Remember when the "thesis" for Q2 growth was that just because Q1 was so horrible, Q2 will have to bounce back? Well, oops.
Today is the day when economists weathermen everywhere jump the shark. Here's Goldman's Jan Hatzius: "Because of weaker inventory investment in Q1, we increased our Q2 GDP tracking estimate by two-tenths to 3.9%."
While everyone tries very hard to read between the lines of the Fed minutes with the consensus conclusion being that suddenly (as opposed to previously?) the Fed is confused about what the best exit strategy is, with words such as reverse repos thrown around for dramatic impact even though this topic has been around for nearly a year, the reality is that there was absolutely nothing market moving or material in today's report (which furthermore reduced the use of the word "weather" from 15 instances in March to just 8 in April although no mentions of El Nino just yet). Here is Goldman's FOMC minutes post-mortem confirming just this. "BOTTOM LINE: The April FOMC minutes contained no major surprises. There was no news on the likely date of the first funds rate hike or the pace of subsequent hikes, and participants' views on the economic outlook were unchanged. Participants discussed the exit strategy and were in favor of further testing of policy tools, but no new policy decisions were made."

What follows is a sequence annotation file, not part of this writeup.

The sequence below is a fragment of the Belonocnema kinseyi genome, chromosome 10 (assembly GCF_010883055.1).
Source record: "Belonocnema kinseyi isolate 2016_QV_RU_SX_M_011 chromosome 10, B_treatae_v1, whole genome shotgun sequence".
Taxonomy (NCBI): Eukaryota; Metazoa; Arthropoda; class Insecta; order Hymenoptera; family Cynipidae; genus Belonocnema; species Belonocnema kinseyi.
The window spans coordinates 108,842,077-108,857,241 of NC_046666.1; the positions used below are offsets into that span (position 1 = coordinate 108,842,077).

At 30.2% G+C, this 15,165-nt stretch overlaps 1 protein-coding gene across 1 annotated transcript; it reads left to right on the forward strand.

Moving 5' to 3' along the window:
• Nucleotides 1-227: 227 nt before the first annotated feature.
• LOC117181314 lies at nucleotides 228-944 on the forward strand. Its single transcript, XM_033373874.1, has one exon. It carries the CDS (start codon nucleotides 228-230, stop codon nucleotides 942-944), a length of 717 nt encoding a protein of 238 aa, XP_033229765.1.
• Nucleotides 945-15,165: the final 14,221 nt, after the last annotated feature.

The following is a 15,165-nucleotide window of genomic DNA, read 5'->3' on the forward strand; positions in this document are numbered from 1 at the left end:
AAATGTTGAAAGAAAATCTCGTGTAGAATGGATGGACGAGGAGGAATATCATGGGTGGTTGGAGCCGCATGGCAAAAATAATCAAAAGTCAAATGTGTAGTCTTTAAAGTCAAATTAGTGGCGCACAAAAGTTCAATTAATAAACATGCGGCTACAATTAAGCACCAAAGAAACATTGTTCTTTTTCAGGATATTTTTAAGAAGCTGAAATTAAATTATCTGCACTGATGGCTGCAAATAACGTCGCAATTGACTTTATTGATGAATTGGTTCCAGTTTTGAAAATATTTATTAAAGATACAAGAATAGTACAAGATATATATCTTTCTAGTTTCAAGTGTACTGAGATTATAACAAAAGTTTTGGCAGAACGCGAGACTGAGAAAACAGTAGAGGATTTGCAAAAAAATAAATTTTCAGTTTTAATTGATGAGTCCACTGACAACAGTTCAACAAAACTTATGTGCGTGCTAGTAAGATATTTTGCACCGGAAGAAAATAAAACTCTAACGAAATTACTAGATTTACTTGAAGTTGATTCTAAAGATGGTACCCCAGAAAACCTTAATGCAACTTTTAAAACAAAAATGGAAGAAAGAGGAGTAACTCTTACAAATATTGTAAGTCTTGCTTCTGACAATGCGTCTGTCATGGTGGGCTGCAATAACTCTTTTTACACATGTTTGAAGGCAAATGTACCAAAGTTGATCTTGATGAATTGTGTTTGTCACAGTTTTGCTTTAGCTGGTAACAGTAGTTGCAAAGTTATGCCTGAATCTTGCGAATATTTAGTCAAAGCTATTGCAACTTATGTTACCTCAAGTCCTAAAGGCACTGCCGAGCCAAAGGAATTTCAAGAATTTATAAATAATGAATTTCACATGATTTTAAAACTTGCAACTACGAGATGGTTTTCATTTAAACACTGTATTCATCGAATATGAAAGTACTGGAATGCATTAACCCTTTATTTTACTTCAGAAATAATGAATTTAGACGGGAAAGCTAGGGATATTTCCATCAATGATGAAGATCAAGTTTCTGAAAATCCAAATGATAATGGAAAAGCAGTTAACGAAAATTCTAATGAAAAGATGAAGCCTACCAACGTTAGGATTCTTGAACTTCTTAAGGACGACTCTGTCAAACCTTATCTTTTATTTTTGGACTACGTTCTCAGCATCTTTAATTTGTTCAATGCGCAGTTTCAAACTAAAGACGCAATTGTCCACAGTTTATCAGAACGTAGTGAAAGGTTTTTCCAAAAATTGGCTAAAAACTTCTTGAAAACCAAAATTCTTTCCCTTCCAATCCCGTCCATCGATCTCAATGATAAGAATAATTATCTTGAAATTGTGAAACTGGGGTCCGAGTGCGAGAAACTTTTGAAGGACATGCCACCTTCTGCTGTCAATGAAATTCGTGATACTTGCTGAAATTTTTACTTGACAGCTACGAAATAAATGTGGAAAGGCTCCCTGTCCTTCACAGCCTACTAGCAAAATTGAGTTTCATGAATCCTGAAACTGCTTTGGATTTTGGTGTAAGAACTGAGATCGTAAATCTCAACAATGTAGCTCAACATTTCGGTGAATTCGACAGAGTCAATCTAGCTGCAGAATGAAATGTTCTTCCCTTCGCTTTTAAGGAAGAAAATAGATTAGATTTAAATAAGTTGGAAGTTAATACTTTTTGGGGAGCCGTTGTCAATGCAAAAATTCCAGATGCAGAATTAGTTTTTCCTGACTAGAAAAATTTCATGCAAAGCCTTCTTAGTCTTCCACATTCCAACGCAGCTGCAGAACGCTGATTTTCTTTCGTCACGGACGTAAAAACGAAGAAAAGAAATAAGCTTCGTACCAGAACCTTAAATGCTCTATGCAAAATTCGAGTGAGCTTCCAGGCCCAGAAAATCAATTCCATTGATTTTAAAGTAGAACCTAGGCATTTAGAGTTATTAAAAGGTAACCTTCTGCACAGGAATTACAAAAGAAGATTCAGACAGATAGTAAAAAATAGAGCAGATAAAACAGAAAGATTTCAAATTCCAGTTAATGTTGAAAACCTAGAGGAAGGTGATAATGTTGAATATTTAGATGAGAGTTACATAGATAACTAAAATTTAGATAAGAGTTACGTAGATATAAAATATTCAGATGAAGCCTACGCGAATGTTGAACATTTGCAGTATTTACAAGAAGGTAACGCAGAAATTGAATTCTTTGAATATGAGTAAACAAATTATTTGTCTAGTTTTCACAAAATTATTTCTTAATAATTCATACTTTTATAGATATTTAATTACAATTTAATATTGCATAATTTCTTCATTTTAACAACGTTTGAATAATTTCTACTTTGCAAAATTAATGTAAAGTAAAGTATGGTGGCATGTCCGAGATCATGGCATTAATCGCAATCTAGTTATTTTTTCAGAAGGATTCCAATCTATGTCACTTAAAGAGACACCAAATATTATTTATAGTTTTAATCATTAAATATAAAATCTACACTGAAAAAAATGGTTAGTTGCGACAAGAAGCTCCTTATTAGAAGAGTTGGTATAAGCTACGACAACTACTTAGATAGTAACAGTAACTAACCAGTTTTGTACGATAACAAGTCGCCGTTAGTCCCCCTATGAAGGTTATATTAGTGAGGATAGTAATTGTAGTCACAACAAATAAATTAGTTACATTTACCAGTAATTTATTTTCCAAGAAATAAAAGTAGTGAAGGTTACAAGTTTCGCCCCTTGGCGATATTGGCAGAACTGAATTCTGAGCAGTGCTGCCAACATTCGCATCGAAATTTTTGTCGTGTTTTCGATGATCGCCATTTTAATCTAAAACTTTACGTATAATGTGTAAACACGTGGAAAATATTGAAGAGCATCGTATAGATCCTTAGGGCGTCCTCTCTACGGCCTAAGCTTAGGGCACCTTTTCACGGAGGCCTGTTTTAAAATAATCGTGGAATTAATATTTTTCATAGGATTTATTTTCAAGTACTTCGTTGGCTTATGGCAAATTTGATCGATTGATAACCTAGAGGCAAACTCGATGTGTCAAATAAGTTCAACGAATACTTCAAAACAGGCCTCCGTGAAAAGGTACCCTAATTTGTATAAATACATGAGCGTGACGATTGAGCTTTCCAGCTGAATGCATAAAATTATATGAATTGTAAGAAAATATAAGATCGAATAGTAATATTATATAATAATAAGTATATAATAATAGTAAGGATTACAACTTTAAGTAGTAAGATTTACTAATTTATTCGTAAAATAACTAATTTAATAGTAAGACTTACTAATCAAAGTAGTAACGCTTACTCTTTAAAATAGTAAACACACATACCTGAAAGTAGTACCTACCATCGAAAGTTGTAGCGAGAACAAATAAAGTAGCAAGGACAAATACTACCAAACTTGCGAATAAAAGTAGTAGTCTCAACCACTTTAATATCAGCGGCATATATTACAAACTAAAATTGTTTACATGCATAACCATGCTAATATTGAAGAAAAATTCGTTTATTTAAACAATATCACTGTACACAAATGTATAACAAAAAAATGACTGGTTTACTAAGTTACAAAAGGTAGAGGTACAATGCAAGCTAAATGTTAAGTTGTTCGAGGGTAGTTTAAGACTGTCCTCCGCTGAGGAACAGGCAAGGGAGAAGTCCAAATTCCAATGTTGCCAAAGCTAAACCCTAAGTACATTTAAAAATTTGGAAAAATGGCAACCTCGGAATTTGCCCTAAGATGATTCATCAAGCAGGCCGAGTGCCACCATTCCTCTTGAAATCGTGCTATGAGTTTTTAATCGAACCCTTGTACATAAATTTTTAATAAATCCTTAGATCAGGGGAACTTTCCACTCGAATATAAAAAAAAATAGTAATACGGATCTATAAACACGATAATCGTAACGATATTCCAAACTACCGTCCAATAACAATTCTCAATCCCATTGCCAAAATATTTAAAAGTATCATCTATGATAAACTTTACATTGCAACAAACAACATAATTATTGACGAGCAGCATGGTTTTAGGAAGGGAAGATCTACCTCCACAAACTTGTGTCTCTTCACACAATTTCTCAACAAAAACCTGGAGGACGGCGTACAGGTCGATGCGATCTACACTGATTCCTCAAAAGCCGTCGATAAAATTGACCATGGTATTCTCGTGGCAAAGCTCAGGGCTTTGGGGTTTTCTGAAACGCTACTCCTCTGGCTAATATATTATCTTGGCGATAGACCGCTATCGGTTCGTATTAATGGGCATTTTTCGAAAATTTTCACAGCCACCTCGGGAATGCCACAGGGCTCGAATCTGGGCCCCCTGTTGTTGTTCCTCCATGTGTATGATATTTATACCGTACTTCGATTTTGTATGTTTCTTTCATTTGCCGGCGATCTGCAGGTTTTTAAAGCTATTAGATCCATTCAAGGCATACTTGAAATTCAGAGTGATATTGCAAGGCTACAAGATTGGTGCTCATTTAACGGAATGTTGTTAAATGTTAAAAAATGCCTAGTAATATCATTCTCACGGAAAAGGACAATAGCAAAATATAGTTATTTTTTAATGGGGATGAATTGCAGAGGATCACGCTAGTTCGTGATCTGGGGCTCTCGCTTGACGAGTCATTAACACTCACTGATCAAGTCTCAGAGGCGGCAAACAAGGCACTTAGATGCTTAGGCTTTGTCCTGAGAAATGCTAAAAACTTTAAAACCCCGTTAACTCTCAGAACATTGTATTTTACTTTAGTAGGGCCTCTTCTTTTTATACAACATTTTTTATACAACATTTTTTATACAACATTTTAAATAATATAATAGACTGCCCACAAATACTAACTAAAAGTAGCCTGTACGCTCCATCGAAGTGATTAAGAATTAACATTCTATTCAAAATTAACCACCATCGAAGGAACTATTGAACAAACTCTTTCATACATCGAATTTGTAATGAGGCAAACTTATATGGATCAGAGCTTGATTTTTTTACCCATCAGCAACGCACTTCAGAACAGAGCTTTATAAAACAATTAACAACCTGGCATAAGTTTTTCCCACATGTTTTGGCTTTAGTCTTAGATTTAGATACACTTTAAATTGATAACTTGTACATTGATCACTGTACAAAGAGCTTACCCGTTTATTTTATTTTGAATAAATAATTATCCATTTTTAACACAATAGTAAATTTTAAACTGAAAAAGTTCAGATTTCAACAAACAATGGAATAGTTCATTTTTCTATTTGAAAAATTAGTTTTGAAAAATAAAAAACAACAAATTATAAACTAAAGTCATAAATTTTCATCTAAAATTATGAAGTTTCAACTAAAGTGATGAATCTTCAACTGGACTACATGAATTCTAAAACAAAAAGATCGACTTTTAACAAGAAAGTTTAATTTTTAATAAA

Overnight, four months after our prediction, the FDIC-backed hedge fund not only that, but so much more that even we were shocked, because from a Q1 GDP which Goldman had originally predicted was going to be 3%, the crack team of economists - or is that team of economists on crack - lowered its Q1 GDP to, drumroll, 1%! And that's in the aftermath of the stronger than expected Durable Goods reports. Because it's only logical that good news is bad news. And vice versa.